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How long can a guitar cable be?
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Addni
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21st October 2009
Old 21st October 2009
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How long can a guitar cable be?

I've been meaning to build myself some new instrument cables from quality material(mogami and neutrik probably) and was wondering how long a guitar cable can be before it goes bad ? I've been using a 20ft cable as my longest cable when I need it. And for rehersal and gigs it is usually enough. But it happens I'm playing at "my own" hall, that is where I work as a FOH enginner, and during the soundcheck it would be a plus if I could be able to reach the FOH position (if i remember correcly it is about 10-13m from bass amp to FOH)

How long can i make the cable without compromising sound quality ?

Maybe I should just make two cables, one long one to use during soundcheck and another a bit shorter to use during the gig, that is long enough to get me to every part of the stage I'd need to be at without stretching in the air ?

And maybe the third one for studio use ? (since I'm using a DI for most of my work I could just pull the DI closer to the instrument)
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21st October 2009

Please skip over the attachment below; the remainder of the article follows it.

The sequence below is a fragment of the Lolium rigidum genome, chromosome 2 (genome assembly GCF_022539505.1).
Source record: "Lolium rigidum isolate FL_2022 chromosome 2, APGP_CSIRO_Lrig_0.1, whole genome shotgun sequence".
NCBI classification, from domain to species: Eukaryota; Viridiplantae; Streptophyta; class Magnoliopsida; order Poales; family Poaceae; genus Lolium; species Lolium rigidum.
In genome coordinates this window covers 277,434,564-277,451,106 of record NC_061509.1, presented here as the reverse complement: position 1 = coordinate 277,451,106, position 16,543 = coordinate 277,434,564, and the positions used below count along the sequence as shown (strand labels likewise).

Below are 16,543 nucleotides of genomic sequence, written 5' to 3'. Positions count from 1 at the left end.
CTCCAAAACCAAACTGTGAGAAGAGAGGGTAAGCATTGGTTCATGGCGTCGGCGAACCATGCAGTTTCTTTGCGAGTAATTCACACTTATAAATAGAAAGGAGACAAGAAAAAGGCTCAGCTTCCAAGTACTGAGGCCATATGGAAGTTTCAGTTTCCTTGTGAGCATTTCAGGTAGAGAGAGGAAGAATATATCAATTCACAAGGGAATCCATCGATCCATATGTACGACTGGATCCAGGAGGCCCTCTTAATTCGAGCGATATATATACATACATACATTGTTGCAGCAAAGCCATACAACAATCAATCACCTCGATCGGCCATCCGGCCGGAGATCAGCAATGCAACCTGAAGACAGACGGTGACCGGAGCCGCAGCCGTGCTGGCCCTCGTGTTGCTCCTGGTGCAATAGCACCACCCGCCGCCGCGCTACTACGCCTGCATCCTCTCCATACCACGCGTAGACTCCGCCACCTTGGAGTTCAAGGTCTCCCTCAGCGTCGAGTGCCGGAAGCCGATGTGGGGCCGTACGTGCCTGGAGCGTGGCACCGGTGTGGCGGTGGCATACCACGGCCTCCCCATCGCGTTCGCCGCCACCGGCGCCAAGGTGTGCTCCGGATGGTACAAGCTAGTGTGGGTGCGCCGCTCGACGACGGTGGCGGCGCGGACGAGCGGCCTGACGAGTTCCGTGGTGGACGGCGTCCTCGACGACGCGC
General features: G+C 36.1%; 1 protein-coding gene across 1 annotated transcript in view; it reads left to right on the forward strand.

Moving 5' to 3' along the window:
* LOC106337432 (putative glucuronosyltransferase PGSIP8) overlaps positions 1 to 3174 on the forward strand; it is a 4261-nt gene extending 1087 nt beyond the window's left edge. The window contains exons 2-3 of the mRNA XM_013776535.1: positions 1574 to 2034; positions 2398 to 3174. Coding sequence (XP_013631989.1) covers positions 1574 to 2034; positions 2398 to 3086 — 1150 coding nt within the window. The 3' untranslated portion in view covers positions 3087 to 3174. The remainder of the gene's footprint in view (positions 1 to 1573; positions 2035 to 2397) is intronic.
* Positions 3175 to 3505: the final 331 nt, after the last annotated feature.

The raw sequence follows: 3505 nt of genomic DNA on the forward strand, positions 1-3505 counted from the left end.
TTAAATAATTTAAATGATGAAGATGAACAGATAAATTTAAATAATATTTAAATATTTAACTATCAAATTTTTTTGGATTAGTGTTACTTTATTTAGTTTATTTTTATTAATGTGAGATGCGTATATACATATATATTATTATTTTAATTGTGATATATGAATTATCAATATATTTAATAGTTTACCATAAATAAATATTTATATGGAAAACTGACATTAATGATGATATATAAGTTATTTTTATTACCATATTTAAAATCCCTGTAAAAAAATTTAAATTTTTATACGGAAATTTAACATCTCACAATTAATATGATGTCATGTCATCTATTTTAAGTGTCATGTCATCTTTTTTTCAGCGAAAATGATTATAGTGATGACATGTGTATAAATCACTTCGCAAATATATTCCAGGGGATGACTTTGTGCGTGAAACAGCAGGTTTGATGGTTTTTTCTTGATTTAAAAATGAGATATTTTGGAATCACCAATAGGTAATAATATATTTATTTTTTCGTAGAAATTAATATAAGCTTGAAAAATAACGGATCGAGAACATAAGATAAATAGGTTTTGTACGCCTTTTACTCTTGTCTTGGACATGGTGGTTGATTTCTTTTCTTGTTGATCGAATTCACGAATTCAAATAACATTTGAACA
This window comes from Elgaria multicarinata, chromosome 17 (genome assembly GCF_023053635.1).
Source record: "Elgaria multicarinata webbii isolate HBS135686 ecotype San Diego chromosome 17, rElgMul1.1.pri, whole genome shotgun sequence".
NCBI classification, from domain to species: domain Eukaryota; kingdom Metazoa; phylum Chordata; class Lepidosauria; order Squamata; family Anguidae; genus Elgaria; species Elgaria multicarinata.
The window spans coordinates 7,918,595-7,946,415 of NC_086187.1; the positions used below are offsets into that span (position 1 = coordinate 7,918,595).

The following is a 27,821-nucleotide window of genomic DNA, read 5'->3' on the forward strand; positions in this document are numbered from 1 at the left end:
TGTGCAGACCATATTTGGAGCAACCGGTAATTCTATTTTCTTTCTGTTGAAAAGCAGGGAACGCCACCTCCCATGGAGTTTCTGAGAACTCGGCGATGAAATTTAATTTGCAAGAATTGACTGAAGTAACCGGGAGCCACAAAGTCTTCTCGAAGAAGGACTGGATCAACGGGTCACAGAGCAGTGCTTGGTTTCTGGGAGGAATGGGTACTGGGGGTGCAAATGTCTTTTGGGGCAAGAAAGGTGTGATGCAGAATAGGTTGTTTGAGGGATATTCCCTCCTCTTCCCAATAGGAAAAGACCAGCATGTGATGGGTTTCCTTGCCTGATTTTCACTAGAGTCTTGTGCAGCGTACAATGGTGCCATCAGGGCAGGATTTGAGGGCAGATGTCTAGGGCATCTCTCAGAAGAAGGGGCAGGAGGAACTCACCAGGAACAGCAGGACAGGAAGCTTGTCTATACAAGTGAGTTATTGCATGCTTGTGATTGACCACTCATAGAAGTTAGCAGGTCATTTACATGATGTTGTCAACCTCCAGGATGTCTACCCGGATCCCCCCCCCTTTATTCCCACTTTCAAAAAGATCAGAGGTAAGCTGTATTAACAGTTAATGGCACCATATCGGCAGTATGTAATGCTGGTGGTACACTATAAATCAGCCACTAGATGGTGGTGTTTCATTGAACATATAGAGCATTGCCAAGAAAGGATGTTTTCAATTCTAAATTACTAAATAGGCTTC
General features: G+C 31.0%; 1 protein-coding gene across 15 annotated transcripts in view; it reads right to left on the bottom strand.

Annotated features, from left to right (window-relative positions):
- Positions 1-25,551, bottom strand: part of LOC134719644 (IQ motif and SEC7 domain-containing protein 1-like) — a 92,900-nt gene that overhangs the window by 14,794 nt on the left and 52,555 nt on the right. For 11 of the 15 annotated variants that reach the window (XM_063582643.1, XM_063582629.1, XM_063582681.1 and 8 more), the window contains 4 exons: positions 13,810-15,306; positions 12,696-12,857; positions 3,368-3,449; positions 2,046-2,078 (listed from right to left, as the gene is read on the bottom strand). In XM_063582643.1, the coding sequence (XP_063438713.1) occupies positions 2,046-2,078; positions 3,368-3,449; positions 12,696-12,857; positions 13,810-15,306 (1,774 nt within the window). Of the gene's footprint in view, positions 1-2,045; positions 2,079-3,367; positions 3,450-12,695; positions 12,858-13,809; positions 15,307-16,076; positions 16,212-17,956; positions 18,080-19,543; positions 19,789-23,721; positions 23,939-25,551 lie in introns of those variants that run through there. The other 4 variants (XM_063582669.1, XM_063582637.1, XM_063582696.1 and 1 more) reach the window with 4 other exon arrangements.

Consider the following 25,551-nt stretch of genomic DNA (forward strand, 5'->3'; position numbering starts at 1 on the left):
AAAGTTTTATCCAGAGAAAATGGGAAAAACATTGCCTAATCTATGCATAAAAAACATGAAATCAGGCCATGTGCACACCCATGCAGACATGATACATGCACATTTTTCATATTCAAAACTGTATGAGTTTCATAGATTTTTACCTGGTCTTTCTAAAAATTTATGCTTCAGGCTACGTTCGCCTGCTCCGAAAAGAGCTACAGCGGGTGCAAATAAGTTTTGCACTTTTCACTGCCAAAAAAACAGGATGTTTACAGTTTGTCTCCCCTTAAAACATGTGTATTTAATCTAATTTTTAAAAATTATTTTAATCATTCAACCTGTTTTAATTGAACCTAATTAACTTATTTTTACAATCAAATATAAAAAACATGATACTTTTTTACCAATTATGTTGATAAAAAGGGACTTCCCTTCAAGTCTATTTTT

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I think you can go about 100feet before the sound quality starts to fade. but have fun keeping that thing untangled!
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I was taught that they should not exceed 25 feet.

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21st October 2009
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Quote:
Originally Posted by Ben B View Post
I was taught that they should not exceed 25 feet.

-Ben B
same here.
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21st October 2009
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A guitar cable???

Man I get nervous after 10 ft. Some of the new HD instrument cable (redco/mogami) is pretty good though and you can go longer.
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21st October 2009
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yeah, sorry I was thinking something else. Guitar cable shouldn't go more than 20-25 feet. I think its high quality speaker cables that can go 100 or something. Now I'm just confused.
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21st October 2009
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The only guitar cable I have heard that really keeps it together over a longer run is the Vovox Sonorus. I was recently at a shoot out and even the 10 m Sonorus was killing 3 m Planet Waves etc. Otherwise keep it as short as possible.
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21st October 2009
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For such a long run I would use two passive DIs (I think I've seen some purpose built units for this but I can't find them right now).

GTR - instrument cable - DI - XLR - DI reverced - instrument cable - amp. You might even be able to use tielines for this. Then you wouldn't need any custom cables except the one XLR to XLR sex change cable for the reverced DI.